• 3 April 2008
  • News
  • By Shalini Gupta

"MNCs will outsource more pharma production to India"

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"MNCs will outsource more pharma production to India"

-Rajesh Jain, Joint Managing Director, Panacea Biotec.

Panacea Biotec, based in New Delhi is India's 3rd largest biotech company, and a major player in pharma generics and vaccines. Joint Managing Director Rajesh Jain outlines how some of the recent government measures like 50 percent reduction in excise duty on manufactured pharma goods will spur the growth of the pharma outsourcing industry in India. Excerpts:

Will the reduction in excise duty on all pharmaceutical products accelerate or slow down the growth of biotech drugs in the overall pharma pool?

I am sure there exists adequate competition in the market, which would ensure that these cuts get passed on to the consumer. I don't think individually any company would benefit. This will lead to more consumption at the consumer level. It is not likely to have any significant impact on the growth of biotech or pharma industry.

Is the excise reduction and hence price reduction the main enabler for export growth? Or are there other factors as well that Indian manufacturers have to contend with?

Excise reduction is not the main enabler for export growth. From the industry's perspective, there are two clear challenges that lie ahead. One is the foreign exchange management with respect to the risk, keeping in mind the fact that majority of our foreign exchange earnings are on account of exports. Declining export growth and steady appreciation of rupee have been badly hitting the pharmaceutical exporters for more than a year now. We want to grow exports but there is no risk coverage for it. We need freedom or protection from the risk of Foreign Currency Fluctuation. The Government should either allow us to undertake Margin Currency trading from EEFC Account in a foreign bank or protect the rupee rate with foreign currency as being done by Malaysia and UAE.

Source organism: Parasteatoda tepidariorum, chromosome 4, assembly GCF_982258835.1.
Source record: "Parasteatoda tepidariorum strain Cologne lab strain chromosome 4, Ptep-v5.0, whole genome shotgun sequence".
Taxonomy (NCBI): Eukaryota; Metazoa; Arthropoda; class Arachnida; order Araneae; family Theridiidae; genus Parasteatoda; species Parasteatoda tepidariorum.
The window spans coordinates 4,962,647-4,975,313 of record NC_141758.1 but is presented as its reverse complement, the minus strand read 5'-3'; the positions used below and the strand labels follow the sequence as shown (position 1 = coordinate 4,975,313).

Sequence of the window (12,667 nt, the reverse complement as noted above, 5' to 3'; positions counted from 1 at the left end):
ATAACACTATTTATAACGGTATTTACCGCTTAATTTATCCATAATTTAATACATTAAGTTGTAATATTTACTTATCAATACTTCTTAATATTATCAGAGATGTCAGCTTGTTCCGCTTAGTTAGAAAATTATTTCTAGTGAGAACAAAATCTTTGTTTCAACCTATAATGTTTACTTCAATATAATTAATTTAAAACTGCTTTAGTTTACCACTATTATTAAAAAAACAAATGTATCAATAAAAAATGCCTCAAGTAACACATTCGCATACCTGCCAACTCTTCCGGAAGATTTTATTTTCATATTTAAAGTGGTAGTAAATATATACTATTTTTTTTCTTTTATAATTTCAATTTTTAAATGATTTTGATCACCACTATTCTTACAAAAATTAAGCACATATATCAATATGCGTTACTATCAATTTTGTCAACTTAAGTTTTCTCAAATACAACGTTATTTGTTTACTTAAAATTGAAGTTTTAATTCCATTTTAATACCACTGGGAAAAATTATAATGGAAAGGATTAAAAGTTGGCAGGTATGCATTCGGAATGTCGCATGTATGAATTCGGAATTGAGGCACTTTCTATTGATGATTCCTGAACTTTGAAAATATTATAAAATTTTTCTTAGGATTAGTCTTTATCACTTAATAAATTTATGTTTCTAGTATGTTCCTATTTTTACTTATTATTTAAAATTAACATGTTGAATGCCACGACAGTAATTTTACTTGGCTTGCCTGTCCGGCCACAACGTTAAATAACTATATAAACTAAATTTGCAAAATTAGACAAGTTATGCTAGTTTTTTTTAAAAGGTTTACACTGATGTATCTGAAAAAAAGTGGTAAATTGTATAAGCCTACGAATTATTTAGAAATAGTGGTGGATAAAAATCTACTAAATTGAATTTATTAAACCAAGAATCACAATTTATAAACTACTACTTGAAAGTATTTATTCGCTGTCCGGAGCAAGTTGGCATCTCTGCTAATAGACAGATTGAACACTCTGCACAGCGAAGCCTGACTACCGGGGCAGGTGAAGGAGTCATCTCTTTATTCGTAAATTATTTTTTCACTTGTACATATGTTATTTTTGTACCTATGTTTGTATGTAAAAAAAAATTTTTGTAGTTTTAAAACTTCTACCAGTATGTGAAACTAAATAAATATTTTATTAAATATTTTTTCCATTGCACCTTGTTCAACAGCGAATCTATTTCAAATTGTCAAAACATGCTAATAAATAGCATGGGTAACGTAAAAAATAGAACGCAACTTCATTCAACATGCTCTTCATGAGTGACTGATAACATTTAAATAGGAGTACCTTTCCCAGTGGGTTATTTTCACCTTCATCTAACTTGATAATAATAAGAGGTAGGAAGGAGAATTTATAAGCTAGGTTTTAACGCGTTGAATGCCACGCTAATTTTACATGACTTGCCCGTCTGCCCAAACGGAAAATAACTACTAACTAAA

On the other hand, we have a need for new product introduction, especially in a time zone where patent law is fully implemented in India. There is a strong need for new product introduction in the domestic and international markets. India has become fully compliant to the patent law. 'Made in India' label has gained reputation all over the world. What would happen to the manufacturing sector in India when competition from smaller economies like Bangladesh, Sri Lanka, and Taiwan will offer competitive prices against Indian prices? It has now to move quickly in Value Chain from Manufacturing to Innovation.

India has to leapfrog from its current image of low-cost manufacturing base to a quality-oriented innovation. Innovation in New Product Development takes a long time of 7-10 years and requires huge investment. This is where the government must come out with some innovative fiscal schemes. For example, we could be given bonds for 10-15 years with a payable period at US LIBOR rates, equivalent to the money spent on R&D by a company for them to plough it back for Research & Development (R&D) of innovative products.

Panacea Biotec is now fully determined to change its course from "Imitation to Innovation".

Which are the major export markets for Indian companies?

They are mainly the developing countries, EU, and ROW countries.

Will the budget measures boost the CRAMS sector in India?

The CM/CRAMS industry is already booming. Weighted deduction of 125 percent on payments made for outsourcing research services is a welcome offering for the industry as the emphasis on R&D has increased. Due to high quality and low cost advantage, Indian companies are poised to benefit from contract research business.The CRAMS industry has a very bright future, as more and more big pharmaceutical companies, especially MNCs are outsourcing production and research strategically. However, there is a tremendous scope and potential in pre-clinical research and bioinformatics.

Will MNCs set up manufacturing facilities in India for re-export?

It would be more profitable for them to outsource their production to Indian companies, which are compliant to international regulating agencies like USFDA, UKMHRA, ANVISA, and MCCSA.

Were products from India non-competitive in price earlier?

Products from India had always been competitive in price. In fact, due to this competition, the prices of drugs are one of the lowest in the world. However, India also needs to come out with Innovative products, but it involves a huge investment, time and risk. Without the willingness and support of the Government, it would be a very difficult task to achieve.

Shalini Gupta



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